The reason conspiracy can be so complicated is because it is by definition a thought crime. There is, as of yet anyway, no tool that allows a prosecutor, a judge, or a juror to look inside someone’s head and see his true intentions. They can only look at his actions and make an educated guess based on whether they believe the actions are consistent with malicious intent. The law, however, does not punish evil thoughts. Even with conspiracy, there must be the specific intent to actually commit a crime. In the previous hypothetical, for example, suppose Bill and Joe were just letting off some steam because Steve annoys them and they only bought the shovel as a joke. Moreover, suppose killing Steve is just a fantasy and neither actually ever intended to carry out the murder. In that context, the two never agreed to actually kill Steve. On the other hand, suppose Bill stands to inherit Steve’s entire fortune; suppose Joe is the beneficiary in Steve’s insurance policy; and suppose in addition to buying a shovel, Joe and Bill also bought a gun and they talked Steve into going camping with them somewhere in the middle of nowhere.

In a conspiracy case, the jury is asked to decipher whether an agreement was ever reached and whether someone committed an overt act in furtherance of that agreement. But more importantly, the jury is asked to determine whether the people within the agreement actually intended to commit the crime. The point of conspiracy is you want to catch the perpetrators before they commit the actual crime, but you also want them to be punished for wanting to commit the crime in the first place.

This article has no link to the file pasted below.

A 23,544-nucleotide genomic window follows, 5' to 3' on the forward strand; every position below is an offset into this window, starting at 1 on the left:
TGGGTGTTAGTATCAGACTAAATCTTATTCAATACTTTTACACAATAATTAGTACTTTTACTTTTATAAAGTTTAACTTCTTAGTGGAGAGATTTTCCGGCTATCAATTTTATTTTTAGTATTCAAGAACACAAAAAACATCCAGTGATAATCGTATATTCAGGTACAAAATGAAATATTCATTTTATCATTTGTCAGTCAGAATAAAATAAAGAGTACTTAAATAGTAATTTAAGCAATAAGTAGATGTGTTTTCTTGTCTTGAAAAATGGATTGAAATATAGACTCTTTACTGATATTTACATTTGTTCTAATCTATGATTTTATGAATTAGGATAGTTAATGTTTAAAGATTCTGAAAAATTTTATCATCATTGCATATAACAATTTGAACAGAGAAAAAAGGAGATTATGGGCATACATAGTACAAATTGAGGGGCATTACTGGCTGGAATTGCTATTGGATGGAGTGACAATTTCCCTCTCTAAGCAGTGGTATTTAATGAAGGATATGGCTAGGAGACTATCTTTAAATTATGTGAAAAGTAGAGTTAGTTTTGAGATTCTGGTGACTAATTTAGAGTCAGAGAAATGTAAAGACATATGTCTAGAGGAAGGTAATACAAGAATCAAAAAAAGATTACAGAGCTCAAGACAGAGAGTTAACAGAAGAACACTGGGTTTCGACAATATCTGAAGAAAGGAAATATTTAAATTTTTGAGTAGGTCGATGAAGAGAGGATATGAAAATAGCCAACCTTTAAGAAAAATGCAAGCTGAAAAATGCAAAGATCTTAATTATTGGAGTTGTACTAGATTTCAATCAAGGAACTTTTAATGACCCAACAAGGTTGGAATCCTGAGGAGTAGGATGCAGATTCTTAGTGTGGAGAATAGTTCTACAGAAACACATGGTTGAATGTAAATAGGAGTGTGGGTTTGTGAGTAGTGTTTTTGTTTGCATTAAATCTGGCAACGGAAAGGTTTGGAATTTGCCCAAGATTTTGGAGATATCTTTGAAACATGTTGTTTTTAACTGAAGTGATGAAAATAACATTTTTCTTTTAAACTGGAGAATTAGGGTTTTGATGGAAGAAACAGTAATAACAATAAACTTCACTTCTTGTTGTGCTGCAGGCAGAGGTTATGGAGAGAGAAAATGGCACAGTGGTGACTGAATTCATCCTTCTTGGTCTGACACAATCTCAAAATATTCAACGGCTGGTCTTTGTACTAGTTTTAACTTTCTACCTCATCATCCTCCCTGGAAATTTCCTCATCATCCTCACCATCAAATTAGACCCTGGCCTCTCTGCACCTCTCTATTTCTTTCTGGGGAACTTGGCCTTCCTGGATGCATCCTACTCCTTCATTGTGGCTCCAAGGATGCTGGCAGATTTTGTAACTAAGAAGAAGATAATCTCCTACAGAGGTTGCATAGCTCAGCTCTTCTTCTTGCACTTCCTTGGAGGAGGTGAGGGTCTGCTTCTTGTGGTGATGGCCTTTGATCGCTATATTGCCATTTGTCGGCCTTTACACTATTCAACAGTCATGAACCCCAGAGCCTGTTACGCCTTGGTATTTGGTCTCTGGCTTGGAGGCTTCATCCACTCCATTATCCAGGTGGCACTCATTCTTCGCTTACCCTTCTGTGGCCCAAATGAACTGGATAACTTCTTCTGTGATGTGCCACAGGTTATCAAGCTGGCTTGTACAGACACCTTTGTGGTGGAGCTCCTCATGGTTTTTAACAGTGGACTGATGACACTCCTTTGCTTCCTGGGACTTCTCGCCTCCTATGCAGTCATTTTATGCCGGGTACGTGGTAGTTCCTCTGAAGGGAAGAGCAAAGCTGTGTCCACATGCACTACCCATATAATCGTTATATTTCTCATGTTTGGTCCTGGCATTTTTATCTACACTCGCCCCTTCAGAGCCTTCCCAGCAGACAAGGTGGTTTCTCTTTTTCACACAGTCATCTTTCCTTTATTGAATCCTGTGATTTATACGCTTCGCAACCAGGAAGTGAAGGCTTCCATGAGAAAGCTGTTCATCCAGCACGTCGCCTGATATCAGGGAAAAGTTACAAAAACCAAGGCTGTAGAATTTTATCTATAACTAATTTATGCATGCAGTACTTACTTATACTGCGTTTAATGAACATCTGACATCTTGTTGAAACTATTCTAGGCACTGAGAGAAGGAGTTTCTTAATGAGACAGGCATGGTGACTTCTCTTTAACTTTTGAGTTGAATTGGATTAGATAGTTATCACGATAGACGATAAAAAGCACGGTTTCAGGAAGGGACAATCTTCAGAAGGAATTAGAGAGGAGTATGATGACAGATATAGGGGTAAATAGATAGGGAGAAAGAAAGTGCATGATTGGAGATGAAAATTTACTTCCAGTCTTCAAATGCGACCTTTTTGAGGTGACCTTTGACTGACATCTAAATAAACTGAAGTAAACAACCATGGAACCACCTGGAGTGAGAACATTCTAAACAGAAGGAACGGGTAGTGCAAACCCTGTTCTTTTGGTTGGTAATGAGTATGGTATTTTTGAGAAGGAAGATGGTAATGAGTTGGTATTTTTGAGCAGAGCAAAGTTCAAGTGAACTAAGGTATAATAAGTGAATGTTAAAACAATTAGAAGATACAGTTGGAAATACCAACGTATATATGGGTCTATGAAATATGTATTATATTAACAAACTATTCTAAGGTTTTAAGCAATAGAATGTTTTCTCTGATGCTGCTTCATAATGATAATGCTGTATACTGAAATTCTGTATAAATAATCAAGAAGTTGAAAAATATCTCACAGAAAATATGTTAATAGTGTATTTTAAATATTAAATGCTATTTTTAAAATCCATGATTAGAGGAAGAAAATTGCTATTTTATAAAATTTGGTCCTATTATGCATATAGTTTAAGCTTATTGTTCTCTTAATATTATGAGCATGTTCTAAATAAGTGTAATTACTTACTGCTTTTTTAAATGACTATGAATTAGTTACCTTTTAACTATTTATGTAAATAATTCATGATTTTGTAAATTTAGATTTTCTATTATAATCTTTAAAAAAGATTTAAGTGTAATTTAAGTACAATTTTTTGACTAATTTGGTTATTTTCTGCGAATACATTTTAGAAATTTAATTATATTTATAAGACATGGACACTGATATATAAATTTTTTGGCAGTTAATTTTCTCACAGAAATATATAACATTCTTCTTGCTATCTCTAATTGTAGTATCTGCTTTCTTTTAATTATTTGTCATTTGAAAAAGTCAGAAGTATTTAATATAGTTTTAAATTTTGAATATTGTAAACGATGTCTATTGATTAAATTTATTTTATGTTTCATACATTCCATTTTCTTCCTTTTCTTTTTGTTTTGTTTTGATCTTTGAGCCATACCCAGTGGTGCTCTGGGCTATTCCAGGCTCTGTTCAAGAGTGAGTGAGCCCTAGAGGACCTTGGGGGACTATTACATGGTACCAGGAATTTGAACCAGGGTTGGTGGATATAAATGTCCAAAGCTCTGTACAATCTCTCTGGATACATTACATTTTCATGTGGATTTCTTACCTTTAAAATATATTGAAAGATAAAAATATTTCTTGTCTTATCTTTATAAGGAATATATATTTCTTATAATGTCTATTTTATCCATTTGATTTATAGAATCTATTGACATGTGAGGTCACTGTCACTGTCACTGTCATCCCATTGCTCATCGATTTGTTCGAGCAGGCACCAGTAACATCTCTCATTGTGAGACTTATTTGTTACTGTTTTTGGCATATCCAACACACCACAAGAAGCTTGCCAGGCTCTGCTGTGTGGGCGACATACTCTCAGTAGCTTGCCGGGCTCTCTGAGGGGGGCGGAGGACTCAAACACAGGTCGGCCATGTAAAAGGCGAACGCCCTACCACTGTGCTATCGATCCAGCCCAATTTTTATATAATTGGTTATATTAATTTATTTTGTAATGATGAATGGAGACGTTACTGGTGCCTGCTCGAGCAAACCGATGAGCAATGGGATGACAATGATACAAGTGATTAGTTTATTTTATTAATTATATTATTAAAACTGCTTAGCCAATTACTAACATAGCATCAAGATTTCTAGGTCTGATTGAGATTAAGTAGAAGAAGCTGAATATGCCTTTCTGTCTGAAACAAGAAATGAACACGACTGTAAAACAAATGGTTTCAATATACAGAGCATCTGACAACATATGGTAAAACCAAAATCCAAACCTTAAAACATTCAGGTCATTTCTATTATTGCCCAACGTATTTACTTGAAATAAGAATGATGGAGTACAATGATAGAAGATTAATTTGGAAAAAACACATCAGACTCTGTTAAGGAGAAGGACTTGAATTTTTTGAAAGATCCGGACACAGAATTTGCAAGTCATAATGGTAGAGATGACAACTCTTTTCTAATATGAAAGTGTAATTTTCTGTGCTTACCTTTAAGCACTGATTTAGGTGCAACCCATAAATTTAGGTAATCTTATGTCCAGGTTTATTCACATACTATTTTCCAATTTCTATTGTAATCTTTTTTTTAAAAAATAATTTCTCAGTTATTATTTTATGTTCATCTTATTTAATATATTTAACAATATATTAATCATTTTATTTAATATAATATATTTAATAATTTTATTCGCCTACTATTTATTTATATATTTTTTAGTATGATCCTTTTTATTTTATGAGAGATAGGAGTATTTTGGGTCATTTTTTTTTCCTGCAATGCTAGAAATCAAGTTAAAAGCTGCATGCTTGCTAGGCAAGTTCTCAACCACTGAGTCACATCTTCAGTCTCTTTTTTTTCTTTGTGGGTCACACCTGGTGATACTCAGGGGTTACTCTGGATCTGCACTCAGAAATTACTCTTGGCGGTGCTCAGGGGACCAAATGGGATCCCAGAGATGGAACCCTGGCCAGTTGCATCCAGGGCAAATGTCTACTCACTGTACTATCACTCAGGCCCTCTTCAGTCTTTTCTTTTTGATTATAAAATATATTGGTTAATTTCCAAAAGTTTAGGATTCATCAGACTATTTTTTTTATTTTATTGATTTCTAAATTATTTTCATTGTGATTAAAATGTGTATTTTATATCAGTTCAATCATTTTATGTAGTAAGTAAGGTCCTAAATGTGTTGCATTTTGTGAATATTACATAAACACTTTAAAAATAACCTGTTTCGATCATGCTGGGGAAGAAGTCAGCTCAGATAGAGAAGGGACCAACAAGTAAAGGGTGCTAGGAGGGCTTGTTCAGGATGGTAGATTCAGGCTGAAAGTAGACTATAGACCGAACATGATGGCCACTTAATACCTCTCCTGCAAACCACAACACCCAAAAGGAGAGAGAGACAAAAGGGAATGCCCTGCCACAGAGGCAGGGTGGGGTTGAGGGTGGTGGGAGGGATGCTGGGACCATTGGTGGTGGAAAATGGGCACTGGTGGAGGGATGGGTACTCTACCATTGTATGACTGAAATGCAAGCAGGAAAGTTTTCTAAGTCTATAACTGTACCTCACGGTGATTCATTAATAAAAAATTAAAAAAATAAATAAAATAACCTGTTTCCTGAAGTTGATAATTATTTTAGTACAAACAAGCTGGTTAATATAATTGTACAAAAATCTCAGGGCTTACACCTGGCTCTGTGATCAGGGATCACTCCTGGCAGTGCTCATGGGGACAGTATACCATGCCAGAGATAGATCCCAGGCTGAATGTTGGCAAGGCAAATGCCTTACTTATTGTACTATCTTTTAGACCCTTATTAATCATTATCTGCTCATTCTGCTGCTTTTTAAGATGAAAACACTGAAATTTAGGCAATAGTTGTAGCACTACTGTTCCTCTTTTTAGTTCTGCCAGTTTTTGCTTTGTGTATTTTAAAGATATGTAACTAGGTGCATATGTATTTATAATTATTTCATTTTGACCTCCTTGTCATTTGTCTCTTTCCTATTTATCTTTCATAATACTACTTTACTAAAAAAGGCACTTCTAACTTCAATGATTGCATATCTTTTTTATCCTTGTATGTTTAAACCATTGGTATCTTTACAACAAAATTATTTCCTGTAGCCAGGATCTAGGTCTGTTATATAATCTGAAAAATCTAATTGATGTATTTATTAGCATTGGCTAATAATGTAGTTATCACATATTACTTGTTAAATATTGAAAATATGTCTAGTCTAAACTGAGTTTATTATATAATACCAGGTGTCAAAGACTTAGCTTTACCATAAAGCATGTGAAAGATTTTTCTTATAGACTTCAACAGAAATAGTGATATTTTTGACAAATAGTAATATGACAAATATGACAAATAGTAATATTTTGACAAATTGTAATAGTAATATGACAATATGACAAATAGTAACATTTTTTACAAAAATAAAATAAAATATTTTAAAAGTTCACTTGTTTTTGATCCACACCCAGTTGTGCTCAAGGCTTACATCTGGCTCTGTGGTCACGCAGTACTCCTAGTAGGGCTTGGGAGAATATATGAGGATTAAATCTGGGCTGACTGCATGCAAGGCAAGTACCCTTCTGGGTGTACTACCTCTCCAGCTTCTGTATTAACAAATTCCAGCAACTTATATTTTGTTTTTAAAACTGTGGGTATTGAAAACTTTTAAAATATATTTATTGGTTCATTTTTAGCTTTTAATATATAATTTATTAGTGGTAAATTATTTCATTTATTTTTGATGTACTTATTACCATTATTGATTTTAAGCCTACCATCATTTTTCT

That brings us to the case of the cannibal cop. In taking the extraordinary step of throwing out the jury’s verdict, Judge Gardephe makes three key points that suggest that no rational trier of this case can conclude that Mr. Valle is guilty. First, he writes that the co-conspirators lied so much about who they were and what they did that they were unlikely to have ever even tried to turn this fantasy into reality. For example, Mr. Valle told his co-conspirators (whom he never met in person) that he lived in a cabin in the middle of Pennsylvania and that he was building a soundproof basement where he can keep a ‘human-sized oven.’ This, among many other lies, wasn’t true. Second, the federal government conceded that the majority of the conversations that Mr. Valle had with other people on this website were fantasy, but that his conversations with his co-conspirators were somehow different. However, the government, the judge wrote, failed to adequately distinguish the real agreements to kidnap these women from the fantastical agreements. And third, the co-conspirators apparently made numerous actual dates for when to commit these kidnappings. According to the judge, however, whenever these dates would come and go, there was no inquiry as whether the kidnappings happened and if not, why not. Apparently they just picked a new pretend date to commit another fake kidnapping.

As stated above, if you want to judge whether Gilberto Valle is actually guilty of conspiring to kidnap women, you need to get into his head (have fun!). In my opinion though, there just isn’t enough evidence to suggest that these people actually intended to commit any crime. The government is appealing. Let’s see what the Second Circuit does.